On Sep. 16, 2020, a U.S. federal grand jury sanctioned two Russian hackers for their involvement in a sophisticated multi-year crypto phishing spree.
The illicit campaign that took place throughout 2017 and 2018 targeted customers of two U.S.-based exchanges and one foreign-based exchange. Officials estimate the losses at about $16.8M.
Unsealed indictment documents reveal details about the crypto theft perpetrated by Russian nationals Danil Potekhin and Dmitrii Karasavidi. The hackers allegedly used a combination of phishing messages and fake sites to siphon digital currency from users at top exchanges.
Prosecutors said that the hackers directed victims to website clones for Poloniex, Binance, and Gemini exchanges. They then tricked traders into entering their usernames and passwords into the spoofed websites.
Potekhin and Karasavidi used the stolen credentials to direct users’ Bitcoin and Ethereum into their intermediary accounts created using fake identities.
The defendants also carried out a market manipulation scheme, where they inflated the value of a cheap altcoin (GAS) by buying massive quantities using stolen funds. Once the coins’ price went up, the defendants then proceeded to dump and use the proceeds to buy Bitcoin.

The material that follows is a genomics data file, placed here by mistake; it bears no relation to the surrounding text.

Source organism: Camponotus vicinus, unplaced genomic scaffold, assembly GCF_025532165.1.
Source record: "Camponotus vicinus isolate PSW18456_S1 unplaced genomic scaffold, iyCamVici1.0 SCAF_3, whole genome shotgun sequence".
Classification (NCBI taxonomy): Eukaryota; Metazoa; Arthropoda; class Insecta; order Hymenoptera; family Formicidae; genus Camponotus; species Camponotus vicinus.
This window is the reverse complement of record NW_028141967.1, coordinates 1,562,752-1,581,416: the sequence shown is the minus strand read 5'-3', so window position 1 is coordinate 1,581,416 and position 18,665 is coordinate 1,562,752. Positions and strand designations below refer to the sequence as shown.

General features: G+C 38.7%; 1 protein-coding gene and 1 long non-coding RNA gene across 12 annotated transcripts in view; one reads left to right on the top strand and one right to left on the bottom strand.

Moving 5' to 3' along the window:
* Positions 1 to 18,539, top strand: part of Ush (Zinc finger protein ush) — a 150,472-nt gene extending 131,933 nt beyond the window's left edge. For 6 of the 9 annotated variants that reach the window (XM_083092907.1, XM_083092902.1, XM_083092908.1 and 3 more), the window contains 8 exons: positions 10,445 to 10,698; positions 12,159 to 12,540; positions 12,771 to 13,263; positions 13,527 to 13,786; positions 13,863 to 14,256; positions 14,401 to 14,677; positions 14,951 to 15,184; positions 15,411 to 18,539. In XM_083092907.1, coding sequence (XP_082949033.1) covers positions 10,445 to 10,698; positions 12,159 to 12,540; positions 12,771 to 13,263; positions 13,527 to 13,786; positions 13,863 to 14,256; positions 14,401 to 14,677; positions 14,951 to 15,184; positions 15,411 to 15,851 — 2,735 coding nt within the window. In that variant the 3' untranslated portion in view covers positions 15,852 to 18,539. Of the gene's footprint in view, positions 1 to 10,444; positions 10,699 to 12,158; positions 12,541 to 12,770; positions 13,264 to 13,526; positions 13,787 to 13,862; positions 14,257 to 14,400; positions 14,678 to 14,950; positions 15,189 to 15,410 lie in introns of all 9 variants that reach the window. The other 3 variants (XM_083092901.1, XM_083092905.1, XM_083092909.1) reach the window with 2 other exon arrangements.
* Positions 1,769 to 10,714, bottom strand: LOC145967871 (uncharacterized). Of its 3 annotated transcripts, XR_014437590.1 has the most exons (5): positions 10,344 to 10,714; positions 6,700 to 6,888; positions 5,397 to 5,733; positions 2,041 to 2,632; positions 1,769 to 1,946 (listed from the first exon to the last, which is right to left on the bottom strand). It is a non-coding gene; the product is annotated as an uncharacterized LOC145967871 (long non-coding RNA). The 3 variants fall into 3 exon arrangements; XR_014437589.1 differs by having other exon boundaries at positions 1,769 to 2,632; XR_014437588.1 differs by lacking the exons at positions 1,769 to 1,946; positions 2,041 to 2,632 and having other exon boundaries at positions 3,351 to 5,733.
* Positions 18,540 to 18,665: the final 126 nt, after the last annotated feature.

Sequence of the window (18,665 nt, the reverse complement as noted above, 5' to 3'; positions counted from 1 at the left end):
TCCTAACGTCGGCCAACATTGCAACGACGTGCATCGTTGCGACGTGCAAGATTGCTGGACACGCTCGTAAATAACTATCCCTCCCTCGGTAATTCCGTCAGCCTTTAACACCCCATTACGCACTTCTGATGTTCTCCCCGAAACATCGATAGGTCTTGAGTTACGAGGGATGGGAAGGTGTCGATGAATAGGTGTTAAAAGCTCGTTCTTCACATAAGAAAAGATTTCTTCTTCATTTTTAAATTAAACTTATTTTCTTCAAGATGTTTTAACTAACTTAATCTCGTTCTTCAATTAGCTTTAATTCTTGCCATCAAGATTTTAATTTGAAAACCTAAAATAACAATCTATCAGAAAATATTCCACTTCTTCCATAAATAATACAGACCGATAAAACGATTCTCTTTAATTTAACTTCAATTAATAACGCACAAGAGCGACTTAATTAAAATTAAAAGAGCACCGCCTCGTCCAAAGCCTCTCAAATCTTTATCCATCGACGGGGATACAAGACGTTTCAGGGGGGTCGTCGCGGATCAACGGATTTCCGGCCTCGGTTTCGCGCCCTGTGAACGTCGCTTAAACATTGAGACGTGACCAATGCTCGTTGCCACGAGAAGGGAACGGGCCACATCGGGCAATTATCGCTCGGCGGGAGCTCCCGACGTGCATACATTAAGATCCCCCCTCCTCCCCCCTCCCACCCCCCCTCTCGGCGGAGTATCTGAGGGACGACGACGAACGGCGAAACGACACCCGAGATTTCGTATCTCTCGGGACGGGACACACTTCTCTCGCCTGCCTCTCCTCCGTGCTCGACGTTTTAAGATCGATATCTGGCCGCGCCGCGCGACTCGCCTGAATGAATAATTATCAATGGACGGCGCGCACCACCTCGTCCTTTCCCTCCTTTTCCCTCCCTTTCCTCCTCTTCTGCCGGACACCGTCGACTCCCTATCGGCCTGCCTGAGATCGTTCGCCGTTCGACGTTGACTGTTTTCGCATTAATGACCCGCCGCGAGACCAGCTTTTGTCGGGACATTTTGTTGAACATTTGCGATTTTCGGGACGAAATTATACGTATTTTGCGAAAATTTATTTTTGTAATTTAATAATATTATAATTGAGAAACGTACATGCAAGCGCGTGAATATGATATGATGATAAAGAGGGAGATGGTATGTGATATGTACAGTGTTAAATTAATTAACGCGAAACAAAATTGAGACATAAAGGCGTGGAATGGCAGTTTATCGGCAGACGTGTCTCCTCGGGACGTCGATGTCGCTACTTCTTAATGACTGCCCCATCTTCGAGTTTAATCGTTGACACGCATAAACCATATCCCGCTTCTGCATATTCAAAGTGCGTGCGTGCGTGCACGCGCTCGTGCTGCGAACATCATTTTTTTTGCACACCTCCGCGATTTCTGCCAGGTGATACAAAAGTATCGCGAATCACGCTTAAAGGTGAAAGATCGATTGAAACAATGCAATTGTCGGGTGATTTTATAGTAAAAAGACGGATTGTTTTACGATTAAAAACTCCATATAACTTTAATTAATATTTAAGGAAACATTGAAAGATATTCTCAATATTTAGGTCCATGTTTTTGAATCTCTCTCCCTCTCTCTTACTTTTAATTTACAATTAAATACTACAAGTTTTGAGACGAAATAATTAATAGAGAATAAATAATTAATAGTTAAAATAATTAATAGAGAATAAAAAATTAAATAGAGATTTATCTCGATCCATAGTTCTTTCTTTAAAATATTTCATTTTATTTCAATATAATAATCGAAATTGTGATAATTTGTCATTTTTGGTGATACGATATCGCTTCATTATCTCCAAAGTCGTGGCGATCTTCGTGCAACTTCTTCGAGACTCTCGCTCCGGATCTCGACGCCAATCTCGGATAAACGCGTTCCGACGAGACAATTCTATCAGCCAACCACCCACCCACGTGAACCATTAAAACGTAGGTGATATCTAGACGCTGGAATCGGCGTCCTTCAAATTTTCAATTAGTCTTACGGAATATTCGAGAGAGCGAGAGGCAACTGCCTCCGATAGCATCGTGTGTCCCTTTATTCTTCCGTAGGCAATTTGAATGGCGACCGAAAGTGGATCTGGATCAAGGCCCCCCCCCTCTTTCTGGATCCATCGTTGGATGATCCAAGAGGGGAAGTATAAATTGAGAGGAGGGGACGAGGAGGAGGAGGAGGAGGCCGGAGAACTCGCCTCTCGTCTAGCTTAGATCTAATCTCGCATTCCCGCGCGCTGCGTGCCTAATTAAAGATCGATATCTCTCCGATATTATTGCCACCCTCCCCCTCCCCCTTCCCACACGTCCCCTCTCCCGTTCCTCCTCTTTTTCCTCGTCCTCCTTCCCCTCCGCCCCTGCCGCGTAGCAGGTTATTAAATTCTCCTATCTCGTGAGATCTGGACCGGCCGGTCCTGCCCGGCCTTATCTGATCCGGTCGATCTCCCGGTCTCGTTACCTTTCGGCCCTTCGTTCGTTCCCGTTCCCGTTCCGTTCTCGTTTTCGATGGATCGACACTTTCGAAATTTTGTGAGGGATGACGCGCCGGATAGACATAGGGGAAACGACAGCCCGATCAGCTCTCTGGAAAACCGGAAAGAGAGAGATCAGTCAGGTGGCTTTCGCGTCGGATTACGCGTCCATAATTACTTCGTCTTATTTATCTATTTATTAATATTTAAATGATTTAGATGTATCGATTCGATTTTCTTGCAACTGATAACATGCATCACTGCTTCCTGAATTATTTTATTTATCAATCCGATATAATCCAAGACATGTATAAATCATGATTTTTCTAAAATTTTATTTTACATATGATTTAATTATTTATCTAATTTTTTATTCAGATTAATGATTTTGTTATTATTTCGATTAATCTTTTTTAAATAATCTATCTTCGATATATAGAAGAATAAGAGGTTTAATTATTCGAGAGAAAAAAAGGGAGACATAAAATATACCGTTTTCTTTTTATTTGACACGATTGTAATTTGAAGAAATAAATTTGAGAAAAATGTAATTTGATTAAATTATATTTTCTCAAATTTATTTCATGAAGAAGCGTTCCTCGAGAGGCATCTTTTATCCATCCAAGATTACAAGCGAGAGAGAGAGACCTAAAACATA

The US Justice Department has now proceeded to freeze all property and interests of these persons. It has also traced and seized some of the digital assets stolen from exchanges.
U.S. Cybercrime Department Acts Amid Flurry of Crypto Hacks
The recent indictment of alleged Russian hackers comes amid a flurry of activity from the Justice Department’s cybercrime prosecutors.
It seems that the cybercrime department is ramping up enforcement efforts against crypto hackers who are carrying out increasingly complex scams.
As reported on Sep. 10, U.S. officials shut down yet another Russia-linked operation that used 23 crypto addresses to transfer funds for election interference.
Days before that crackdown, the authorities raided the home of a hacker who was involved in July’s high profile Twitter hack that targeted BTC users.
On Sep.3, a US judge convicted a man accused of running a Ponzi scheme dubbed BitClub that promised investors high crypto returns with minimal risk.
To protect users, the U.S. Financial Crimes Enforcement Network issued an alert in 2019 over the skyrocketing crypto fraud.
Are Hackers Targeting Crypto Exchanges?
The growing danger emerging from sophisticated crypto attackers is blatant as such incidents seemingly explode globally. Unfortunately, yesterday’s indictment against Russian nationals is the latest evidence that attackers are increasingly aiming to exploit crypto exchanges.
That attack managed to steal about $10M from 142 Binance accounts, $5.24M from 158 Poloniex users, and $1.17M from 42 Gemini clients.
Last month, U.S. officials revealed that North Korean hackers also infiltrated various undisclosed exchanges and siphoned approximately $272K in June 2019.
This worrying trend may lead to exchanges implementing more stringent KYC and AML requirements to protect users.